‘Godless Prayers’ is one of those albums that grabs you right from the off. Eschewing any form of intro, ‘A Breath From The Chasm Within’ launches straight into raw, cascading melodies like something from Anaal Nathrakh’s first demo, propelled along urgently by clattering drums and bolstered by mournful-yet vital, folk-tinged riffs that push onwards as if through lashing rain. It has a strong flavour of Sargeist to it, and the rasped vocals are incredibly raw and tinny, serving to build atmosphere whilst the cascading and ascerbic riffs take centre stage. A chunky, mid-paced groove thrown in amongst the melodic chaos completes the winning formula that is repeated throughout the album.
It’s a focussed listen rather than a one trick pony however, and incredibly catchy and engaging to boot. Like Nathrakh, Daemonlord is a two-man project consisting of a vocalist and an instrumentalist, and the album sounds entirely stripped-down and immediate as a result. Song after song, dense, beautifully raw riffs tumble forth at ferocious speed, flowing effortlessly into crunchy half-time grooves and powerful double bass pedal-gallops. The songs have a tremendous drive and momentum to them, hurdling everything in their path and mixing clinical precision with grimy-and-chaotic grinding in the Behexen vein.
The songwriting is simple, unpretentious and utterly effective, bringing together the melancholy chaos of Horna and Sargeist and the raw melody of the early Mayhem and Dark Funeral albums along with some blistering Melechesh riffage and the odd chugging, traditional heavy metal groove. That description accurately describes nearly every song on the album, but whilst the songs might sound very similar on paper, in practice they all manage to sound unique from one another and hold the attention in a vice-like grip from beginning to end.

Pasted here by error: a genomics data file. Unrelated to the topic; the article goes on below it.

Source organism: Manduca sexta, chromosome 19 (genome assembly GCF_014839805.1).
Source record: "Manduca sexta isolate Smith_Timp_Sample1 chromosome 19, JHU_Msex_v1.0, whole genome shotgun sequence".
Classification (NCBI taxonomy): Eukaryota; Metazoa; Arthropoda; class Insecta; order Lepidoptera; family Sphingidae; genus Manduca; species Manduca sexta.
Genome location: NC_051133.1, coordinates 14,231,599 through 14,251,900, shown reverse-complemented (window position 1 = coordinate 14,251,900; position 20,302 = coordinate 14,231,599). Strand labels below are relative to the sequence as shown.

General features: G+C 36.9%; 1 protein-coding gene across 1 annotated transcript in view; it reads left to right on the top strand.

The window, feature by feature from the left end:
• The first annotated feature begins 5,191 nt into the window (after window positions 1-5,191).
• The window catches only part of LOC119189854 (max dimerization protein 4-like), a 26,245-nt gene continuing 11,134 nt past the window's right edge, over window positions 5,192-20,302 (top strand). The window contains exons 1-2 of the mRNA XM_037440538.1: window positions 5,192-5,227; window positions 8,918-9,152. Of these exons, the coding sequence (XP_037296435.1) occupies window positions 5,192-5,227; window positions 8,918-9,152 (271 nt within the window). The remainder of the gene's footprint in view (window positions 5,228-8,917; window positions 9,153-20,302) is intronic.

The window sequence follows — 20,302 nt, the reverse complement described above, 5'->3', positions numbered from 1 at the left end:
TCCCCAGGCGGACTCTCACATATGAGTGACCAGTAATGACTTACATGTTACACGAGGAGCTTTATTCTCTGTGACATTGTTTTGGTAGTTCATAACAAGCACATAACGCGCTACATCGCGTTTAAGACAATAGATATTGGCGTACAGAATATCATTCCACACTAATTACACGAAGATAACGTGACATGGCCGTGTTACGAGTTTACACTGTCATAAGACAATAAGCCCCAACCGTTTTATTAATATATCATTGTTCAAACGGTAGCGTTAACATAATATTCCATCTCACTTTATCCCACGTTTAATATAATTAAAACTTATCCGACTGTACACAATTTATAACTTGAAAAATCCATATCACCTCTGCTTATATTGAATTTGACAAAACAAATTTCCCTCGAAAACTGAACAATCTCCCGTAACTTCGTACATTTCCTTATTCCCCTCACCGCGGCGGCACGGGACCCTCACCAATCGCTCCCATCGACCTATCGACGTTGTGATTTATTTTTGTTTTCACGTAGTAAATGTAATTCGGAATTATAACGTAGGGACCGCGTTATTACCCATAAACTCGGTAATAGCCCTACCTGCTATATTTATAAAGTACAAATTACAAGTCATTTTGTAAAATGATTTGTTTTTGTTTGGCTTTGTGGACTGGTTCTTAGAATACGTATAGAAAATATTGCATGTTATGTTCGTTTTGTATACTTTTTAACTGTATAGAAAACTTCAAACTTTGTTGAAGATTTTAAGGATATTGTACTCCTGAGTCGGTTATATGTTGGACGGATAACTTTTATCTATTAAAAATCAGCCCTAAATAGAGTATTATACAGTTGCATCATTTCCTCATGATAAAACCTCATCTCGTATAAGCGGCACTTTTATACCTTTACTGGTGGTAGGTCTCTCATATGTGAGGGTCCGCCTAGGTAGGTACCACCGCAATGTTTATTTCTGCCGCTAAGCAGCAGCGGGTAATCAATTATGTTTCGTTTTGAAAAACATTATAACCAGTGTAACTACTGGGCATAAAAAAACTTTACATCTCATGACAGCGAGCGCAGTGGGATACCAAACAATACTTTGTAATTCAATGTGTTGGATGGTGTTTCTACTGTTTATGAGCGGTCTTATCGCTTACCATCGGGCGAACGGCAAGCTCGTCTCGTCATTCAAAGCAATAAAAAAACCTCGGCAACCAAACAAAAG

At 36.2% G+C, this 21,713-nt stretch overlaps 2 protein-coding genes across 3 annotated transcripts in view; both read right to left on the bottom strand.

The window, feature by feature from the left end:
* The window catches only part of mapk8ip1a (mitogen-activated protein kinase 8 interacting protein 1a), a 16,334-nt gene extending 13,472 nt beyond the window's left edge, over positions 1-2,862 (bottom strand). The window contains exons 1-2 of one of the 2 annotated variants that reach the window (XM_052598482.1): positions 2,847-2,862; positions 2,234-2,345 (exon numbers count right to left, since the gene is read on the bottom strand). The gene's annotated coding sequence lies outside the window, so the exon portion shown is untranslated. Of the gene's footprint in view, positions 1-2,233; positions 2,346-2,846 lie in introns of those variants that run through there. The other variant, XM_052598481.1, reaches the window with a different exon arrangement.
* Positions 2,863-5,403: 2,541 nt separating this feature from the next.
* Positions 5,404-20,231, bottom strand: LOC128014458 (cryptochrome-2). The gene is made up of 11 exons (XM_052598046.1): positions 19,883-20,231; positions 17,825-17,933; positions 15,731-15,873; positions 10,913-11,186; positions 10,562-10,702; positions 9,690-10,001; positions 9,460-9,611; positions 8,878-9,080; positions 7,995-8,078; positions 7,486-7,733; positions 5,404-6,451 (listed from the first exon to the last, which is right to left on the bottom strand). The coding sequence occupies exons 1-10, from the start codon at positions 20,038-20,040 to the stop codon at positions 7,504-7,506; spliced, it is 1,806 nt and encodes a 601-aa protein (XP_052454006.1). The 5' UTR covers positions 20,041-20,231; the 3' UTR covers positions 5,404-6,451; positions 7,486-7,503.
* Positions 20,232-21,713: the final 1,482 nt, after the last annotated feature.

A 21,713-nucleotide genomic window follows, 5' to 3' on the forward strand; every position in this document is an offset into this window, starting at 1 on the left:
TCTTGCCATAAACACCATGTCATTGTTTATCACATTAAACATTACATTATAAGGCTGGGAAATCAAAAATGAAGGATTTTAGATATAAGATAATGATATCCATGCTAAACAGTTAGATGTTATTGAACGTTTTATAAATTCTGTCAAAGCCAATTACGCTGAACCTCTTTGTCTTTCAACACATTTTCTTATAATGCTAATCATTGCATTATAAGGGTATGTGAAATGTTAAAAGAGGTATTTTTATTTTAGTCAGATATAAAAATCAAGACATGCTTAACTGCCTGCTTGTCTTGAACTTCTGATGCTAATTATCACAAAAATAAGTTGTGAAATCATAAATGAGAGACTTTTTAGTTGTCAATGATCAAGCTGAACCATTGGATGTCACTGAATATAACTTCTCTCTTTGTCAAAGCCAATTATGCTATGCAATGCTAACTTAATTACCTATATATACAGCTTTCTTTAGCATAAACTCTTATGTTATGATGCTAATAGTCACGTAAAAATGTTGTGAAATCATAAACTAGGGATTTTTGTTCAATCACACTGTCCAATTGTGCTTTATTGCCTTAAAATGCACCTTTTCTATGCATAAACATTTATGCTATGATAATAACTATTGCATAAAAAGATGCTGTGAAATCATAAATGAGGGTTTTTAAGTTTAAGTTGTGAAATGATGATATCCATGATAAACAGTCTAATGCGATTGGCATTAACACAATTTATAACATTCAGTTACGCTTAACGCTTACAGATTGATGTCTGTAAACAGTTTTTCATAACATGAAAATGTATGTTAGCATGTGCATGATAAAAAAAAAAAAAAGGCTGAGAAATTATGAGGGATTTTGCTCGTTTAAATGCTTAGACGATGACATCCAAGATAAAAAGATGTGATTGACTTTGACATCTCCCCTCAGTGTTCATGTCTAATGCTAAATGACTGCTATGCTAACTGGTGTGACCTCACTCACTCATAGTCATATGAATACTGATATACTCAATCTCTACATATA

There’s a fluid and relentless energy that keeps things fresh and engaging throughout, and at the same time the album is not short on atmosphere, managing to find some strangely agreeable middle-ground between traditional freezing, Nordic BM and that beguiling, sweltering occult feel of the classic 90s Mediterranean scene. There are a few curveball songs thrown in, such as the gloomy and plodding ‘Antarctica’ with its’ Bewitched-meets-DSBM feel, and ‘Cut The Withered Flower’, a classic, laid back Hellenic heavy metal number that could easily be a lost track from a mid-90s Rotting Christ album. I tend to reference Rotting Christ a lot, but the resemblance here is uncanny: the rousing mid-tempo stride and harmonised guitar-flourishes; the reedy and ethereal wisps of synth and the recurring double-thumps of some massive, ancient drum, all sitting slap-bang in the middle of the album like a little oasis of nostalgic calm encircled by a raging storm.
If the downside of solo-instrumentalist black metal projects is the proliferation of shitty, angst-ridden bedroom BM, then the upside is the purity of vision that the medium allows. ‘Godless Prayers’ is nothing particularly original, but it is a raw-as-hell yet meticulously crafted album full of ancient atmosphere, blazing melodies and razor-sharp hooks. Bonus points too for the gloomy, hand-painted stygian artwork. A gem.